Monday, August 3, 2009


From time to time in my life, I have experienced epiphanies, of varying degrees of profundity. For instance, there was the time in my daughter Laura's high school algebra class, on parent day, when I was racing to solve the problem on the board faster than the kids could, and I realized that I really like mathematics. Up until that point, my conscious relationship to mathematics centered on the idea that I wasn't very good at it. I think there were two main reasons for this: 1) I had high school teachers who were not very good at math, and passed on their confusion and sense of difficulty to me, and 2) as an ill-prepared freshman MIT student, I was surrounded with people who were SO good at math, that I developed a survival strategy based on doing the minimum necessary to get by, and deprecated both my own ability and my interest with regard to doing more. Not until some 20 years could I realize the amount of pleasure that mathematical reasoning could bring me. Note that nothing material had changed. I'm still not "good" at math, when measured on the MIT/Ivy League/graduate-math/physics/engineering student scale. I can't prove many theorems - but I can FOLLOW a lot more than I can prove (providing I start at the right level). AND I can derive significant enjoyment from doing so.

But the biggest epiphany in my life was when I realized that I have always been a philosopher. I mean “always” in the sense that my whole life, since my earliest memories, I have been challenging the meanings of the world, asking questions of adults, in my childhood, that they couldn’t answer, and drawing connections between answers that they found surprising; and I mean “philosopher” in the literal sense of a person who loves wisdom, at least to the extent that wisdom is represented by knowledge and truth, and who loves them to the extent of being willing to make sacrifices in their pursuit, especially, and especially in childhood, of social acceptances; but more, I feel, with Plato and Aristotle (once I finally got around to reading them), that pursuing these things is my greatest pleasure, and my truest calling – the thing that makes me feel, more than any other, both truly alive and truly me.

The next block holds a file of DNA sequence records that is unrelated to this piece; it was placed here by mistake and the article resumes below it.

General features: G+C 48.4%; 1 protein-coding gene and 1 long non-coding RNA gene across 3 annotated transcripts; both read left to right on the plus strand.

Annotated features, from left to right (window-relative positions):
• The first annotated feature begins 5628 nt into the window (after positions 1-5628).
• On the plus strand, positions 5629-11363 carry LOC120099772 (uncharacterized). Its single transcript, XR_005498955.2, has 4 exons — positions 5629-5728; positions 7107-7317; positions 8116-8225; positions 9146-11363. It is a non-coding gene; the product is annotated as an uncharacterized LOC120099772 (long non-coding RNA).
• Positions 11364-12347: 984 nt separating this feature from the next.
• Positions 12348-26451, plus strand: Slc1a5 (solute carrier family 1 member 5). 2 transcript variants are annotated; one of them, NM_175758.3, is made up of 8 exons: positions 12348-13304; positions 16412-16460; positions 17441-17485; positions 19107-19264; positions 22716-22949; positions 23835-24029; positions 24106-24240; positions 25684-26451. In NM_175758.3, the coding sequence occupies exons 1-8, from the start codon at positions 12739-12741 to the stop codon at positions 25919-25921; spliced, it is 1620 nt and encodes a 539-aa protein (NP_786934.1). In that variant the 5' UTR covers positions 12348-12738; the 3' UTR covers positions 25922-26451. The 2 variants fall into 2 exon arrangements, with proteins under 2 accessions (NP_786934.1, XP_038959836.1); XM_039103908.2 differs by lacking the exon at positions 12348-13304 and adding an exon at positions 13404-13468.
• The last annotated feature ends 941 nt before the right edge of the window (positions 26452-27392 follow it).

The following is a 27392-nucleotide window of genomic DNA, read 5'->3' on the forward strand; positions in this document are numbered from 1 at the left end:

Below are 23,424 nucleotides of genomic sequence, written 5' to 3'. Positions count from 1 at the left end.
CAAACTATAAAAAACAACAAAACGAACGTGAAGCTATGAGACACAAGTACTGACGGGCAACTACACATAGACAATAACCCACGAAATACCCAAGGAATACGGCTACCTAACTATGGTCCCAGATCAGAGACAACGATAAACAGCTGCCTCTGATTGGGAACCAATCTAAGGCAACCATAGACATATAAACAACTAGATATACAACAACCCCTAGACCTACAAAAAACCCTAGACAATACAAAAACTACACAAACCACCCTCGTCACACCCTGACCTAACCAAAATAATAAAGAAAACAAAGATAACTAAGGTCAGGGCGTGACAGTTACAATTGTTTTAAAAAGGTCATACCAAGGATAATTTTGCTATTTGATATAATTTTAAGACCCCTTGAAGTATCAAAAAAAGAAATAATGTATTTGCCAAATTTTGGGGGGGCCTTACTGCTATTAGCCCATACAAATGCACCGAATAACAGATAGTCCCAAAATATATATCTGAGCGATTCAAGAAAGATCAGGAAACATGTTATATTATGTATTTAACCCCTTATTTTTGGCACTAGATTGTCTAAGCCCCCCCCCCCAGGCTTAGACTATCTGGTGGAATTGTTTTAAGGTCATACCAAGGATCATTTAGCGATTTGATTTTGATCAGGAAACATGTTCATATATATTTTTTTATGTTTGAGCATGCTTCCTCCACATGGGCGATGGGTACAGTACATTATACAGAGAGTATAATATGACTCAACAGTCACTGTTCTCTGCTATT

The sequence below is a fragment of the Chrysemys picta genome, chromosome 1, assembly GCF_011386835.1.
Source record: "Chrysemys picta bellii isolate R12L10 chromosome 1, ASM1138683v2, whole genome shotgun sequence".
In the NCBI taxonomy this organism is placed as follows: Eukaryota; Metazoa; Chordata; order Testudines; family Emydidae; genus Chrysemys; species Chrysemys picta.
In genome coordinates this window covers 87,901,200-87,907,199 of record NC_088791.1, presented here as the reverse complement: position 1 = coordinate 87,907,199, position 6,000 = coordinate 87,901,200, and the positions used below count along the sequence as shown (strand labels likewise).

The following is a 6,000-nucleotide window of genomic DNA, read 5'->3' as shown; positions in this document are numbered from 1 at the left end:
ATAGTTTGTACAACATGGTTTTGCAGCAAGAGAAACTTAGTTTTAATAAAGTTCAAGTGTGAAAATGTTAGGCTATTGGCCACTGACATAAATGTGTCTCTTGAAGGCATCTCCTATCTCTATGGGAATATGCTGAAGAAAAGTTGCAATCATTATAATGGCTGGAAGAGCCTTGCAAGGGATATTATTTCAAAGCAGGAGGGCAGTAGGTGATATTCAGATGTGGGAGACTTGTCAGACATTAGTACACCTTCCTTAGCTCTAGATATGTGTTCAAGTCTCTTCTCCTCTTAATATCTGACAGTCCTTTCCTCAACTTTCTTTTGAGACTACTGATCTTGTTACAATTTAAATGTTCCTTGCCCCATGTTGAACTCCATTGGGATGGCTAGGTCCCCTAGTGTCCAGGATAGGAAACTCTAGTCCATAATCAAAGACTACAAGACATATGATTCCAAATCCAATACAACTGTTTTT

Similarly to my epiphany regarding mathematics, this epiphany about philosophy doesn't necessarily mean that I am a GOOD philosopher. Undoubtedly my ideas have often been naive and sophomoric; undoubtedly, because everybody's are, at some time in their life, but in my case, autodidact that I have become, it is more than likely that significant naiveté still remains. But that can't stop me from trying; can't, in the normative sense, because the endeavor is a noble one, but even more keenly in the empirical/natural historical sense. I can't stop trying, because this is who I am, who I have always been, and who I will always be until death or the ravages of age, injury or degenerative disease render my mind no longer capable of functioning. What IS a variable is whether I write, addressing my thoughts to a public audience, or just proceed as I have been, and impose them only on my wife and occasionally, a fortunate or unfortunate friend. If I had to go out in the world and find an editor and a publisher, this would probably be a foregone conclusion. But blogging is so easy...

So, I begin. I dump my thoughts to probably no one, but potentially the world. But whether I meet with approval, approbation, or simple apathy from the blog-following public, one thing I cannot stop doing is thinking, reasoning, exploring - in short, being a philosopher - because that is who I am. So I adopt a tagline from a tale by SF writer Edgar Pangborn: "Still I persist in wondering..."

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